He came in low, practically on his hands and knees, following along the side of the bus, out of sight of the closest ghoul. When he was close enough, he squeezed himself under the bus. If it hadn’t been due to starving, he would have been unable to do that, he thought. It was a small comfort. He shuffled quietly on his belly under the bus, toward the front, and watched desiccated feet shuffled back and forth; the sticklike legs were in tattered slacks, and one foot was socked but without a shoe.
He watched the ghoul’s motion until it came close enough. He pulled a small camping hatchet from the back of his pants and grabbed at one of the legs, tugging hard. Instead of dragging it under, the leg snapped off, and the ghoul fell to the ground.
“Fuck,” he whispered. He scrambled out from under the bus and grappled at the waist and back of the ghoul as it trashed. With an overhead swing, he brought the ax blade to the back of the skull, cracking it open before the ghoul made a sound. Pausing for a second to see if it was done thrashing, he scrambled to his feet to the other side of the bus, peeking out from the front, wary of any movement.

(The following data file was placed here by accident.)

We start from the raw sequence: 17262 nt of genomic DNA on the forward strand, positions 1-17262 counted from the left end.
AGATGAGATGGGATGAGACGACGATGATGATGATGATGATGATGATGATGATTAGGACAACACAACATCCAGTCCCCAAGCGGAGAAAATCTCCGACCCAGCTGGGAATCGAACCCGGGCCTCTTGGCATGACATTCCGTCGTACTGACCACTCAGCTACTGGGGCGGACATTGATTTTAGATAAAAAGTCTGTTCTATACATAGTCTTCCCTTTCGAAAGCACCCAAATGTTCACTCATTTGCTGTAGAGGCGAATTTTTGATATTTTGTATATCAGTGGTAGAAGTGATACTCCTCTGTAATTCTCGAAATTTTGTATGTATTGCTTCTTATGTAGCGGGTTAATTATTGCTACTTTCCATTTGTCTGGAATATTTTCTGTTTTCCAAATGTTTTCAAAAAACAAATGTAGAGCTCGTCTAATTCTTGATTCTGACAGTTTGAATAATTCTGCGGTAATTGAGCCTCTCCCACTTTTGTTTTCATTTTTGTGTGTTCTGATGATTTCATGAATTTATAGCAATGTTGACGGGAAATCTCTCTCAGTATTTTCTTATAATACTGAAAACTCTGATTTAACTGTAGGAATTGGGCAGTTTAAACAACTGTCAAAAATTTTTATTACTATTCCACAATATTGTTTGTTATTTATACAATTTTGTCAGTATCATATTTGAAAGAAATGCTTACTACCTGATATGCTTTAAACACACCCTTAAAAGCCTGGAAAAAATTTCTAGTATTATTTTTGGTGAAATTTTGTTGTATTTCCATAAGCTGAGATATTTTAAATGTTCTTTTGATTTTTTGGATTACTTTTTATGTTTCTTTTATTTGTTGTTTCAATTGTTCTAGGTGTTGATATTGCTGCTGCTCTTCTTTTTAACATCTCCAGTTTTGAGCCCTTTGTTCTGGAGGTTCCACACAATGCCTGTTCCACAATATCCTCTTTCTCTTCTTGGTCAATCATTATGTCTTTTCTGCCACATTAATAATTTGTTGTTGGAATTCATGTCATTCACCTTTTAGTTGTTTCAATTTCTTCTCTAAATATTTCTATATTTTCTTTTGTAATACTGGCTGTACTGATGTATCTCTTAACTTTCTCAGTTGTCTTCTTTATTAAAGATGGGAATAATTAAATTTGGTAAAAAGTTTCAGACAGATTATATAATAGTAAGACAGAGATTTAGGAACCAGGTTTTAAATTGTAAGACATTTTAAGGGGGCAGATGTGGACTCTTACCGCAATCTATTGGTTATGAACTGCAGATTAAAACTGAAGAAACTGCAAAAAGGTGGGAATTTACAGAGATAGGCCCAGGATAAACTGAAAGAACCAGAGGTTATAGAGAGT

That hadn’t gone as planned. Edgar glanced down at the tire of the bus, noticing it was shredded and not an easy fix. He wondered what the possibility was of replacing it but realized where he was in relation to the bus. Sure enough, Edgar stood in front of the open door. He couched and held silent for a moment. The ghoul inside must have been in the far end because there was no sign of it.
He took his ax blade and tapped the handle at the first step, crouching against the side of the bus. The wait was long for the ghoul to spill forth, enticed by the sound. When the creature arrived, it tripped down the stairs, crumbling into a dusty, rotten heap. Edgar pinned it down on the ground with his knee on its back and gave it a couple of violent thwacks with the blade.
The facility would take a long time to clear at this rate. With no ghouls in sight, and his exit seemingly opened, he pushed forward, taking a low run toward the first building, which appeared to be the bus depot.
The building was a small outbuilding combined with what appeared to be a large carport meant for bus maintenance. There was no sign of a wandering ghoul, so he ducked into the small office that seemed to operate as a dispatching area. The place was a wreck, but there were no signs of life except for some smears of blood on a table. Peering out from the office, he saw the prize of school buses. There were three parked in a large lot, and there was a lone bus in the bay that was mid-operation. Other busses had been out on the job when the place had gone into lockdown. But the remaining three were just what he was hoping to find if they were still operational.